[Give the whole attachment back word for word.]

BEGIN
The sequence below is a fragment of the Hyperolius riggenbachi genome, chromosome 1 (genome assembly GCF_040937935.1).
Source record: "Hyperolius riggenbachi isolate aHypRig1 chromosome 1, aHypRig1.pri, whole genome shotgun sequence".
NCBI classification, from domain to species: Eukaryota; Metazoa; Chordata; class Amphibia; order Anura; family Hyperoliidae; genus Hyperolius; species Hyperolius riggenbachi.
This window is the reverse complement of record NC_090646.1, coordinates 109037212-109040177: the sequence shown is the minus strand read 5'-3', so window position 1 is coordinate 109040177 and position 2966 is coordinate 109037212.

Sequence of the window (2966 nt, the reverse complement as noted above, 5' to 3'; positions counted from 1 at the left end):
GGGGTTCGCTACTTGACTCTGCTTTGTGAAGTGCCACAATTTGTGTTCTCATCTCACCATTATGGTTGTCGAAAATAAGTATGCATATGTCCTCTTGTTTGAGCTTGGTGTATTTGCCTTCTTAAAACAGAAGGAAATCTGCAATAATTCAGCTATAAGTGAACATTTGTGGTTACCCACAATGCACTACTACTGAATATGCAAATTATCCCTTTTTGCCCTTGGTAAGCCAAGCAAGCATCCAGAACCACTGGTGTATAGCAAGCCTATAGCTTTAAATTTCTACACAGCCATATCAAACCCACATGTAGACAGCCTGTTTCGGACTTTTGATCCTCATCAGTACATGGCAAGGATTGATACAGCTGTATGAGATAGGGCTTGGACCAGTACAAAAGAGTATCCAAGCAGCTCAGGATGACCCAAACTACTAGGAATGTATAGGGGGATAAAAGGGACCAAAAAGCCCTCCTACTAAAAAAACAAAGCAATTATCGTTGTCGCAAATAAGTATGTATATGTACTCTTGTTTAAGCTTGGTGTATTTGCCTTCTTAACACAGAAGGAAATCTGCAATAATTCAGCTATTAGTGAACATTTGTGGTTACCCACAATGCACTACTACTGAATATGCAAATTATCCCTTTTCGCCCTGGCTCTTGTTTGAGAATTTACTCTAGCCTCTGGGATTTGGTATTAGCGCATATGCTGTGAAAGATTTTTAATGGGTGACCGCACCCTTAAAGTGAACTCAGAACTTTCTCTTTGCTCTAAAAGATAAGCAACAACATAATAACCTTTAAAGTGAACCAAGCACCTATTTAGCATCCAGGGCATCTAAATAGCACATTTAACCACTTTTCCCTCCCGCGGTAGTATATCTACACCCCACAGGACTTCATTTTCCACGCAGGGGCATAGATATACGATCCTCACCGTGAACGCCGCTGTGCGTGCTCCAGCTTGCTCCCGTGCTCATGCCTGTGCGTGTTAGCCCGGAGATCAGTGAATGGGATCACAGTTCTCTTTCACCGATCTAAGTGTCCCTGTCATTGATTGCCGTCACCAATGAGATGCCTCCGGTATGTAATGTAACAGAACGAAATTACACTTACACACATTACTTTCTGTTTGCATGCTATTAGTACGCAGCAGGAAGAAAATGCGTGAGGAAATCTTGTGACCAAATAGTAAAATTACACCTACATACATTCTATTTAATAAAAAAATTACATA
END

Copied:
The sequence below is a fragment of the Hyperolius riggenbachi genome, chromosome 1 (genome assembly GCF_040937935.1).
Source record: "Hyperolius riggenbachi isolate aHypRig1 chromosome 1, aHypRig1.pri, whole genome shotgun sequence".
NCBI classification, from domain to species: Eukaryota; Metazoa; Chordata; class Amphibia; order Anura; family Hyperoliidae; genus Hyperolius; species Hyperolius riggenbachi.
This window is the reverse complement of record NC_090646.1, coordinates 109037212-109040177: the sequence shown is the minus strand read 5'-3', so window position 1 is coordinate 109040177 and position 2966 is coordinate 109037212.

Sequence of the window (2966 nt, the reverse complement as noted above, 5' to 3'; positions counted from 1 at the left end):
GGGGTTCGCTACTTGACTCTGCTTTGTGAAGTGCCACAATTTGTGTTCTCATCTCACCATTATGGTTGTCGAAAATAAGTATGCATATGTCCTCTTGTTTGAGCTTGGTGTATTTGCCTTCTTAAAACAGAAGGAAATCTGCAATAATTCAGCTATAAGTGAACATTTGTGGTTACCCACAATGCACTACTACTGAATATGCAAATTATCCCTTTTTGCCCTTGGTAAGCCAAGCAAGCATCCAGAACCACTGGTGTATAGCAAGCCTATAGCTTTAAATTTCTACACAGCCATATCAAACCCACATGTAGACAGCCTGTTTCGGACTTTTGATCCTCATCAGTACATGGCAAGGATTGATACAGCTGTATGAGATAGGGCTTGGACCAGTACAAAAGAGTATCCAAGCAGCTCAGGATGACCCAAACTACTAGGAATGTATAGGGGGATAAAAGGGACCAAAAAGCCCTCCTACTAAAAAAACAAAGCAATTATCGTTGTCGCAAATAAGTATGTATATGTACTCTTGTTTAAGCTTGGTGTATTTGCCTTCTTAACACAGAAGGAAATCTGCAATAATTCAGCTATTAGTGAACATTTGTGGTTACCCACAATGCACTACTACTGAATATGCAAATTATCCCTTTTCGCCCTGGCTCTTGTTTGAGAATTTACTCTAGCCTCTGGGATTTGGTATTAGCGCATATGCTGTGAAAGATTTTTAATGGGTGACCGCACCCTTAAAGTGAACTCAGAACTTTCTCTTTGCTCTAAAAGATAAGCAACAACATAATAACCTTTAAAGTGAACCAAGCACCTATTTAGCATCCAGGGCATCTAAATAGCACATTTAACCACTTTTCCCTCCCGCGGTAGTATATCTACACCCCACAGGACTTCATTTTCCACGCAGGGGCATAGATATACGATCCTCACCGTGAACGCCGCTGTGCGTGCTCCAGCTTGCTCCCGTGCTCATGCCTGTGCGTGTTAGCCCGGAGATCAGTGAATGGGATCACAGTTCTCTTTCACCGATCTAAGTGTCCCTGTCATTGATTGCCGTCACCAATGAGATGCCTCCGGTATGTAATGTAACAGAACGAAATTACACTTACACACATTACTTTCTGTTTGCATGCTATTAGTACGCAGCAGGAAGAAAATGCGTGAGGAAATCTTGTGACCAAATAGTAAAATTACACCTACATACATTCTATTTAATAAAAAAATTACATA